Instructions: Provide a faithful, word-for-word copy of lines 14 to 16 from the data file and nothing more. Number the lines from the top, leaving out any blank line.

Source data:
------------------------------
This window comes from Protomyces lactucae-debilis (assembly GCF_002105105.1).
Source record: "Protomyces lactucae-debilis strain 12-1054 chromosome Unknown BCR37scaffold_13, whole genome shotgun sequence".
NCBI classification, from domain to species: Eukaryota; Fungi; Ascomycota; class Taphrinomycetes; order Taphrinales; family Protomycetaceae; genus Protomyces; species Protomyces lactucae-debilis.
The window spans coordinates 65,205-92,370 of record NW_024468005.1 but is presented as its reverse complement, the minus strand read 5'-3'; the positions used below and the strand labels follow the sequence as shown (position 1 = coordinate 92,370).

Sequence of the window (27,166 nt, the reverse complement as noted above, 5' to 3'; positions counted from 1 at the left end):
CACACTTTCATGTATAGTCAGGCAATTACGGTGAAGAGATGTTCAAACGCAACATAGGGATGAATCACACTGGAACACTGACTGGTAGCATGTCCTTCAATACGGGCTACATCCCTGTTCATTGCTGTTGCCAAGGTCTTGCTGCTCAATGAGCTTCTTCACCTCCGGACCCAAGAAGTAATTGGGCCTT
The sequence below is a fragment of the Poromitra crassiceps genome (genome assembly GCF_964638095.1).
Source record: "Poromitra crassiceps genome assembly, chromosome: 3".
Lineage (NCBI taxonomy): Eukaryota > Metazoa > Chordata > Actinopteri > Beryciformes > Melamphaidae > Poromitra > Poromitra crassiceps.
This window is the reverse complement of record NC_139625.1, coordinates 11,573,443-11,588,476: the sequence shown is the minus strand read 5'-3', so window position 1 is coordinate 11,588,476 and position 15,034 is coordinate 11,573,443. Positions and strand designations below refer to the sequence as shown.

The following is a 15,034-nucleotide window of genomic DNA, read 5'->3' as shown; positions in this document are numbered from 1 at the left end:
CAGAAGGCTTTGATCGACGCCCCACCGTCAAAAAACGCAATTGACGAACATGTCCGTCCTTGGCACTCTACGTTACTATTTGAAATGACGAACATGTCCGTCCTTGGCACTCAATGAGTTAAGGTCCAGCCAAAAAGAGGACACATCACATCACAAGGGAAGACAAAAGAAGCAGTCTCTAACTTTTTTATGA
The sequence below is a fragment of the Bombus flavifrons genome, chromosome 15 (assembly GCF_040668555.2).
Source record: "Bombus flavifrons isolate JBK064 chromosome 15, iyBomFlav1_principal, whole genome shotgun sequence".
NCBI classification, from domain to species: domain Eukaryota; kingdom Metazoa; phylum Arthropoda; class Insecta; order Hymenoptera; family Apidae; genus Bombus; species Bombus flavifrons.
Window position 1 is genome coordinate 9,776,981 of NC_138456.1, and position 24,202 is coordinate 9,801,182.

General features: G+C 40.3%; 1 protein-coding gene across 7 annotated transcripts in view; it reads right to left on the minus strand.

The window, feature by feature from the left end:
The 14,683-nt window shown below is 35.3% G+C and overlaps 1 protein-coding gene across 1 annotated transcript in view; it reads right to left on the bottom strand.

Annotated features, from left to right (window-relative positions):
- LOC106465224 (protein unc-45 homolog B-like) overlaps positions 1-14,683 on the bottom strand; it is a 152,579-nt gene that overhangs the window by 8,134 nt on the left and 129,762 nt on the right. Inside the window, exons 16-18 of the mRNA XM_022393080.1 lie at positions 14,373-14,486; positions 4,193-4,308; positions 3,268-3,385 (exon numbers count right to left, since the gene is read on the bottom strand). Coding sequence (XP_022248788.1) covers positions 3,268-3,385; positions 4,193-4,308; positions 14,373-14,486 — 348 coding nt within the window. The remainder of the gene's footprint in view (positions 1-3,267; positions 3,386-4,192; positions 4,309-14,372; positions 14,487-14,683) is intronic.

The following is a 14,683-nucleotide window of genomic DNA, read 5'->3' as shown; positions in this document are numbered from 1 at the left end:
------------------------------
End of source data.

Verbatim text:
Source record: "Bombus flavifrons isolate JBK064 chromosome 15, iyBomFlav1_principal, whole genome shotgun sequence".
NCBI classification, from domain to species: domain Eukaryota; kingdom Metazoa; phylum Arthropoda; class Insecta; order Hymenoptera; family Apidae; genus Bombus; species Bombus flavifrons.
Window position 1 is genome coordinate 9,776,981 of NC_138456.1, and position 24,202 is coordinate 9,801,182.